In addition to their victim-care responsibilities, all employers will also have to consider their responsibilities for any staff member who is accused of committing unwanted sexual behaviour. This may involve carrying out an investigation internally, it might mean implementing polices and procedures to remove or suspend the accused from the workplace and could include reviewing whether the organisation could have done anything to prevent the behaviour by way of safeguarding.

Sometimes the hardest thing for somebody who has experienced unwanted sexual behaviour is telling another person about their experience. They often feel guilt or shame about their experience or they might be worried that they won’t be believed. This is compounded when the perpetrator is a manager, or in a more senior position.  These factors all contribute to the barriers that stop people coming forward. But now we are seeing the tide is turning and we have to support those people who are brave enough to come forward. If we make it clear to everyone within an organisation that your employers will listen to you, offer you advice and can support you if you have experienced unwanted sexual behaviour, no matter at what end of the spectrum it sits, then we begin to remove – or at least begin to break down – some of those barriers.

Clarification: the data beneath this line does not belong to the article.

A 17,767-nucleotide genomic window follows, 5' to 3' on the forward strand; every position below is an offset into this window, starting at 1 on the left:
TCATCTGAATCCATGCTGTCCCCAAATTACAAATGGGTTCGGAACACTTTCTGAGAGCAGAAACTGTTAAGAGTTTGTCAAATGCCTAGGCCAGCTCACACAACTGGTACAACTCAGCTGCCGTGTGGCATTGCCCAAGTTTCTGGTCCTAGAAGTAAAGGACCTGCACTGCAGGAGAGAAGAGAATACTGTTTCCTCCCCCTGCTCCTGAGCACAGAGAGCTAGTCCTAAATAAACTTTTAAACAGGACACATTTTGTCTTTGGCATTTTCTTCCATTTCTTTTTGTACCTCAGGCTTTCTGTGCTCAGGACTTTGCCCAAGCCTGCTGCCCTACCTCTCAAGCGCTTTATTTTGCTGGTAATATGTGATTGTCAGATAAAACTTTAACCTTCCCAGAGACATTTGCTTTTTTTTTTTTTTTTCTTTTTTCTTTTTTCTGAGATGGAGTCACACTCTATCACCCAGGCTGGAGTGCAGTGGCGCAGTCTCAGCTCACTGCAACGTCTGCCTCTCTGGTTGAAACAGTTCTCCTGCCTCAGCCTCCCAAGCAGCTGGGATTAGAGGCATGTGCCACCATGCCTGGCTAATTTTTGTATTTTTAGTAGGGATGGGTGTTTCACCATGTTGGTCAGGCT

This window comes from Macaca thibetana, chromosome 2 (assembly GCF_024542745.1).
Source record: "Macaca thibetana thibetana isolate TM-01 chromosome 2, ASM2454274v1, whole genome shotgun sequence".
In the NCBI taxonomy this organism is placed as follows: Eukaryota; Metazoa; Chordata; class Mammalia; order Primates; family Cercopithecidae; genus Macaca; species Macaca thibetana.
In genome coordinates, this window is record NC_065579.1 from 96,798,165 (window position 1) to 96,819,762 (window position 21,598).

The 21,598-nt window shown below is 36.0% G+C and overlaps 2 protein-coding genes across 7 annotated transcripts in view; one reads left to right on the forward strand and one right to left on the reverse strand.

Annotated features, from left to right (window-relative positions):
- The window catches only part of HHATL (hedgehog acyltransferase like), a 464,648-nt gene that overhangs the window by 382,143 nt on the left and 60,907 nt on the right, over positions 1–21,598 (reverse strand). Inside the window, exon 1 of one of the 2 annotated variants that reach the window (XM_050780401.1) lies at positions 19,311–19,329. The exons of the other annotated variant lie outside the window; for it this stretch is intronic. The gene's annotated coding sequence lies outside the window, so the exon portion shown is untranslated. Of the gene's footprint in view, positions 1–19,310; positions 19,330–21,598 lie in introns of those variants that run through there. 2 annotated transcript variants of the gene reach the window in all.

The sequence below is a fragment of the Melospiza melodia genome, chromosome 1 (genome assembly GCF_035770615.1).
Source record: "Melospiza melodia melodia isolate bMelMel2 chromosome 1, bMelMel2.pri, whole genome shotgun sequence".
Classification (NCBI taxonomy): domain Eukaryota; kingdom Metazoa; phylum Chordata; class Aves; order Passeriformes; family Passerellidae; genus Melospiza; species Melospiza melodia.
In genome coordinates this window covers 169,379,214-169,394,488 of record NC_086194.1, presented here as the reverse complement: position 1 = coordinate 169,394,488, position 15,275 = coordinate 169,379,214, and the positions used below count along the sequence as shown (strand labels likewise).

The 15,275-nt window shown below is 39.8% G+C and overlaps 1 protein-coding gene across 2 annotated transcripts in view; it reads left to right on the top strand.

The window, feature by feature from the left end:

It is the complexity around this area that has led LimeCulture to realise that we simply cannot expect all employers to get this right. Our work with other big institutions has shown us just how complex these sensitive issues are to get right. But it is so very important that we do. That is why at LimeCulture are bringing together our partners and trying to find solutions for employing organisations who have a duty not to fail their staff who have experienced unwanted sexual behaviour in the workplace.

We are currently putting together a package of support for employing organisations that includes:

  • Independent review of organisational policies and practices to ensure they are fit for purpose to handle cases of sexual harassment/violence
  • Developing organisational strategies for tackling unwanted sexual behaviour
  • Reviewing existing HR policies to ensure they are suitable to respond to disclosure of unwanted sexual behaviour including sexual harassment right through to disclosures of rape
  • Training key staff members to respond appropriately to the needs of victims
  • Developing appropriate approaches towards the interviewing of victims and perpetrators
  • Development of case management processes for handling cases of unwanted sexual behaviour

If you would like more information about the support that LimeCulture can provide to employers, please contact us info@limeculture.co.uk